Epithelial ovarian cancer is the most common cause of mortality from gynecologic malignancy, and most of epithelial cancers are of serous type. The site of origin of pelvic high-grade serous carcinoma has been the subject of debate for 60 years. This paper reviews the evidence that pelvic serous carcinoma originates from the fallopian tube mucosa and puts forward a theory that inflammation in the tube, caused by menstrual cytokines or infection, is critical to the genesis of these tumors. Other risk factors for pelvic serous carcinoma will be reviewed, including oral contraceptive use, parity, infertility, and tubal ligation.
Studies were identified for this review by searching the English language literature in the MEDLINE database between the years 1995 and 2007 using the following keywords: fallopian tube neoplasia, ovarian serous adenocarcinoma, pregnancy, oral contraceptive, infertility, pelvic inflammatory disease, cytokines, menstruation, and tubal ligation, followed by an extensive review of bibliographies from articles found through the search.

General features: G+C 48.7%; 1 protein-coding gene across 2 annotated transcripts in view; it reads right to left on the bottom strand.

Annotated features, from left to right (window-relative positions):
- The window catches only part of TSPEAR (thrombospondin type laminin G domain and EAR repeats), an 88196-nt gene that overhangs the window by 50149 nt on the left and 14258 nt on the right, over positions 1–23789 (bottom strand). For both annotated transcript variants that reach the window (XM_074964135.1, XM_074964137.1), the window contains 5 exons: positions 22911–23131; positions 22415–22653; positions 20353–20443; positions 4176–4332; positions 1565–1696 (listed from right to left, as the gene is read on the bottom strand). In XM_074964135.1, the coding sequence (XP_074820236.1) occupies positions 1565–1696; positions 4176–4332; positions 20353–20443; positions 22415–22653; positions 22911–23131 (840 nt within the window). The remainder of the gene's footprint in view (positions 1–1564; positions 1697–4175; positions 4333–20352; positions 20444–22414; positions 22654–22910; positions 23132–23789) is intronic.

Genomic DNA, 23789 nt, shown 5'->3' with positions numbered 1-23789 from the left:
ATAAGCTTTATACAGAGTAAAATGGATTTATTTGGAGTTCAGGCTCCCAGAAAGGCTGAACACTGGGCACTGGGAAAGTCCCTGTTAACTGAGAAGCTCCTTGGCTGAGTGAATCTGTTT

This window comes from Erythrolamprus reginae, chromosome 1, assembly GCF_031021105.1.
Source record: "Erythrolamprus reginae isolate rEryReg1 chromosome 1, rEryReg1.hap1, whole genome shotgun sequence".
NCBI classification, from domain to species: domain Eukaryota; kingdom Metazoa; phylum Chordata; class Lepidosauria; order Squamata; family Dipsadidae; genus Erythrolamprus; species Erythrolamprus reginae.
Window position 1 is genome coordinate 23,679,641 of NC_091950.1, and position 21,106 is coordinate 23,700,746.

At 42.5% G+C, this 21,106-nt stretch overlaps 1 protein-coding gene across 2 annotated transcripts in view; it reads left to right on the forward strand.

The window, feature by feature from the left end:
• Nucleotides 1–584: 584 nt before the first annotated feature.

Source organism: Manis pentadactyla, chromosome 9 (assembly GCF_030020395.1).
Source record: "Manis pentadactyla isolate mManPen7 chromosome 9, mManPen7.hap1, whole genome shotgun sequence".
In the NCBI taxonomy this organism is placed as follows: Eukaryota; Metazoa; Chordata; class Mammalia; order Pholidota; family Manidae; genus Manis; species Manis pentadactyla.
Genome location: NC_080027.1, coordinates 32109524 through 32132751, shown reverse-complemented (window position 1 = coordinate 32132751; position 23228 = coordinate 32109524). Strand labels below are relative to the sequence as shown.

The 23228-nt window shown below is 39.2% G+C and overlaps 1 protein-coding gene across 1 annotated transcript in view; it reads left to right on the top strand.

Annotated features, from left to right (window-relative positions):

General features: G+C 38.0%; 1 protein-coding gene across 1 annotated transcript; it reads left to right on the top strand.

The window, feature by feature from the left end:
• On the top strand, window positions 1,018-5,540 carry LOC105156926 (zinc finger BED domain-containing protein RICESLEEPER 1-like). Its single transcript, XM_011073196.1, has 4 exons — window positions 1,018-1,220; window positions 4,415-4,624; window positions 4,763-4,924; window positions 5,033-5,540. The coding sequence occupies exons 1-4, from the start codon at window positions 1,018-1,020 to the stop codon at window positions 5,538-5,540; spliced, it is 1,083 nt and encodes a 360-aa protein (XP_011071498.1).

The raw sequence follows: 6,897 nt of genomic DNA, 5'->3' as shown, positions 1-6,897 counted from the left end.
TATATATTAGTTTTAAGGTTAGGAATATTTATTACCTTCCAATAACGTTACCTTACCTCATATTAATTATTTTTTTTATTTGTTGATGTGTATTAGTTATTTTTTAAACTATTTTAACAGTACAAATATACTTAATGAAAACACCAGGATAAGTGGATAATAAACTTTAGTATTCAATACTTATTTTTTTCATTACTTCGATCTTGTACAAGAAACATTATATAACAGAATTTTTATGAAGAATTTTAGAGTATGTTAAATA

The clinical implications of this theory are discussed, and a change in surgical practice is recommended, with salpingectomy at the time of simple hysterectomy. This theory also has implications for the development of new methods of screening for pelvic serous carcinomas, as there are no screening methods that are currently available to find this form of cancer in an early stage. Inflammatory markers could be detected in the vagina from the fallopian tube indicating possible chronic inflammation and a risk factor for mutagenesis leading to serous carcinoma.
- High-grade serous carcinoma
- Fallopian tube carcinoma
- Ovarian cancer
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